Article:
IMF: India Will Remain Fastest Growing Large Economy

Guwahati: The International Monetary Fund (IMF) predicted on Tuesday that India’s growth will slow to 6.8% in 2023 from 6.8% in 2022, but it would still be the largest economy with the fastest growth rates in 2023 and 2024.

The international organisation on Tuesday announced the January update of its World Economic Outlook, which projects that the rate of global growth will decline from an estimated 3.4% in 2022 to 2.9% in 2023 before rising to 3.1% in 2024.

The IMF in its note said: “Growth in India is set to decline from 6.8 per cent in 2022 to 6.1 per cent in 2023 before picking up to 6.8 per cent in 2024, with resilient domestic demand despite external headwinds.”

The analysis predicts that growth in emerging and developing Asia would increase to 5.3% and 5.2%, respectively, in 2023 and 2024 after a more severe than anticipated dip to 4.3% attributed to China’s economy in 2022.

“Our growth projections actually for India are unchanged from our October Outlook. We have 6.8 per cent growth for this current fiscal year, which runs until March, and then we’re expecting some slowdown to 6.1 per cent in fiscal year 2023. And that is largely driven by external factors,” Pierre-Olivier Gourinchas, Chief Economist and Director, Research Department, IMF, told reporters here.

The report predicts that growth in China would reach 5.2% in 2023 due to rapidly improving mobility, then decline to 4.5% in 2024 before stabilising at below 4% over the medium term due to diminishing business dynamism and poor structural reform efforts.

The Chief Economist and Director also said “Overall, I want to point out that emerging market economies on the whole and developing economies seem to be already on their way up. We have a slight increase in growth for the region from 3.9 per cent in 2022 to 4 per cent in 2023.”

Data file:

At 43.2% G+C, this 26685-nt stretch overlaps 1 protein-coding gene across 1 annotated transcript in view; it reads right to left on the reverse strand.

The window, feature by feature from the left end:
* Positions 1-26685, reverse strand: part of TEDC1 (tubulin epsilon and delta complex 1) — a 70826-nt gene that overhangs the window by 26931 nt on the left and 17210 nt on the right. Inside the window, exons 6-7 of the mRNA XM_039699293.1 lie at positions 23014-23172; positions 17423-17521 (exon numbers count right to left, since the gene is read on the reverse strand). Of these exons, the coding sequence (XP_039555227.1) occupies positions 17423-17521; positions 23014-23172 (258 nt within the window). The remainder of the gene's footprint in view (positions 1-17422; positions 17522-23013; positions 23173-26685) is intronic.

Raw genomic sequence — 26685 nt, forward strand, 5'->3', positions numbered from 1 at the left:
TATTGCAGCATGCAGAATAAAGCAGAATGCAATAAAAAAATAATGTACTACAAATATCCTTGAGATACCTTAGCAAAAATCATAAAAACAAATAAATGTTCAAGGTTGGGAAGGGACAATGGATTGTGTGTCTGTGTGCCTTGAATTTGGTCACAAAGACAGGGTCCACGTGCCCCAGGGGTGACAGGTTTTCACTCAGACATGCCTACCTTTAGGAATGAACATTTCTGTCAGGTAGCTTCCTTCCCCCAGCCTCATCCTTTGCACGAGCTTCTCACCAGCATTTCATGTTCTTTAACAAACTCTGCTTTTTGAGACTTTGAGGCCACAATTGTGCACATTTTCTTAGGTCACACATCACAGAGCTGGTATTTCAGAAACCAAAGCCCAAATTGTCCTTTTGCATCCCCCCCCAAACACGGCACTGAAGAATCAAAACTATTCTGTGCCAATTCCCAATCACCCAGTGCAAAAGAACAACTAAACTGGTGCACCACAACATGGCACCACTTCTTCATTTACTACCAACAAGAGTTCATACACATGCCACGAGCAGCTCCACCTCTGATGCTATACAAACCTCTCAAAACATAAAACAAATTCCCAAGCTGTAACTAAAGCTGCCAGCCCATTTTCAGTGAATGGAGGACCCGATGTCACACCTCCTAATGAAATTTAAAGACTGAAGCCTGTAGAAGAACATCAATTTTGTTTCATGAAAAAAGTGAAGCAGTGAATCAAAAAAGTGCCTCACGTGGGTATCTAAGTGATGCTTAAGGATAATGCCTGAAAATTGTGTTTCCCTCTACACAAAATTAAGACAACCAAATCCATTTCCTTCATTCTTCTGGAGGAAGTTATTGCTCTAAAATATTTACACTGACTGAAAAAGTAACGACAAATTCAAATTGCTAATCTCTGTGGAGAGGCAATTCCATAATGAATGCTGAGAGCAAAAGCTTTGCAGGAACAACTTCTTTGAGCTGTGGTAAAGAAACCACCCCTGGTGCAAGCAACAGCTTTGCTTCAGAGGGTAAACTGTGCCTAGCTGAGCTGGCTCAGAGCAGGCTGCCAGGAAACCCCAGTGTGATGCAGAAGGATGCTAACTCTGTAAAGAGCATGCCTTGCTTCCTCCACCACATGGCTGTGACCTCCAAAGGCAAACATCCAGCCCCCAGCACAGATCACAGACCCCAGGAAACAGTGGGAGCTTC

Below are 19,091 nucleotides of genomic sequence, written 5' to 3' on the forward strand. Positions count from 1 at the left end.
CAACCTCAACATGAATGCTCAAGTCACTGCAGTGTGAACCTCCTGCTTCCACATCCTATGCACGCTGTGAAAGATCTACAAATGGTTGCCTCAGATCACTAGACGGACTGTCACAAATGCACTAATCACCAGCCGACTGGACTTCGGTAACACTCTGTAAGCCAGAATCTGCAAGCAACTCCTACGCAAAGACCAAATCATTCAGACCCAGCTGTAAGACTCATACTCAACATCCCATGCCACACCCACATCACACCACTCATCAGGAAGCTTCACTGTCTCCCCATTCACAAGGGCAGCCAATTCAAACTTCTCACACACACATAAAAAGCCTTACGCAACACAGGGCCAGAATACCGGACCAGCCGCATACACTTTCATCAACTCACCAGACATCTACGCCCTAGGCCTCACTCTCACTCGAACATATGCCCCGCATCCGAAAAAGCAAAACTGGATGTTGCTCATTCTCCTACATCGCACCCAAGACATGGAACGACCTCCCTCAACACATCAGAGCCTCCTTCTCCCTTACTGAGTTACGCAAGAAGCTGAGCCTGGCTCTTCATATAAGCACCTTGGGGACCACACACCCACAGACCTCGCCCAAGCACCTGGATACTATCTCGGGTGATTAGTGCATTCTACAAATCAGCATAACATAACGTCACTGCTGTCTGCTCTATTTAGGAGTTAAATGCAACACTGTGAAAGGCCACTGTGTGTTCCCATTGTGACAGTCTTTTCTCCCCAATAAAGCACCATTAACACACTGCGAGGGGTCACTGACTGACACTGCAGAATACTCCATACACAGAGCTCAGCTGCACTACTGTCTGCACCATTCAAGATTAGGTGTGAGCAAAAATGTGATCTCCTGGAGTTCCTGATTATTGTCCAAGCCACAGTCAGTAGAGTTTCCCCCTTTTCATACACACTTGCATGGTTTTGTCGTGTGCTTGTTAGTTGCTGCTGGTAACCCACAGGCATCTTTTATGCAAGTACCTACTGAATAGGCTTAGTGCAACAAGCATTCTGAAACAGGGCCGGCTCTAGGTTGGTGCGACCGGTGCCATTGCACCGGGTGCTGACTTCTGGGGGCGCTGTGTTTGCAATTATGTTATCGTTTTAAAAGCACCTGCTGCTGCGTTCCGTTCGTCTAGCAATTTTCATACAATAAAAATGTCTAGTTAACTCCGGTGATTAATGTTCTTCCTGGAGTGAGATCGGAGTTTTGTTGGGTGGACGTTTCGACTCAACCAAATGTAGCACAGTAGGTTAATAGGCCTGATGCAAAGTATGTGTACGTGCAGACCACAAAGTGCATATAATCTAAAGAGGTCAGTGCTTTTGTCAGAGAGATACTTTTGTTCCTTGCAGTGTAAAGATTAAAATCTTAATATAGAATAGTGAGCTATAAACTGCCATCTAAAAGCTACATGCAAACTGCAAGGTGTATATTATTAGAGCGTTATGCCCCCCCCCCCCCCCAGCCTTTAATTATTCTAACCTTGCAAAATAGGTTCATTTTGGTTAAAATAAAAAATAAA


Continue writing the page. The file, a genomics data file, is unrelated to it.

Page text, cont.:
The January update also said growth in the ASEAN-5 countries (Indonesia, Malaysia, Philippines, Singapore, Thailand) is similarly projected to slow to 4.3 per cent in 2023 and then pick up to 4.7 per cent in 2024.

“Another relevant point here is that if we look at both China and India together, they account for about 50 per cent of world growth in 2023. So a very significant contribution,” Olivier Gourinchas said.

On inflation, IMF in its report said, “About 84 per cent of countries are expected to have lower headline (consumer price index) inflation in 2023 than in 2022. Global inflation is set to fall from 8.8 per cent in 2022 (annual average) to 6.6 per cent in 2023 and 4.3 per cent in 2024 –above pre-pandemic (2017-19) levels of about 3.5 per cent.”

According to the IMF, a decline in the price of non-fuel and fuel-related commodities worldwide is a result of weakening global demand. It also takes into account the cooling impacts of tightening monetary policy on core inflation, which is predicted to fall from 6.9% in the fourth quarter of 2022 to 4.5% in the fourth quarter of 2023.

“Still, disinflation will take time: by 2024, projected annual average headline and core inflation will, respectively, still be above pre-pandemic levels in 82 per cent and 86 per cent of economies,” IMF said in its January update.

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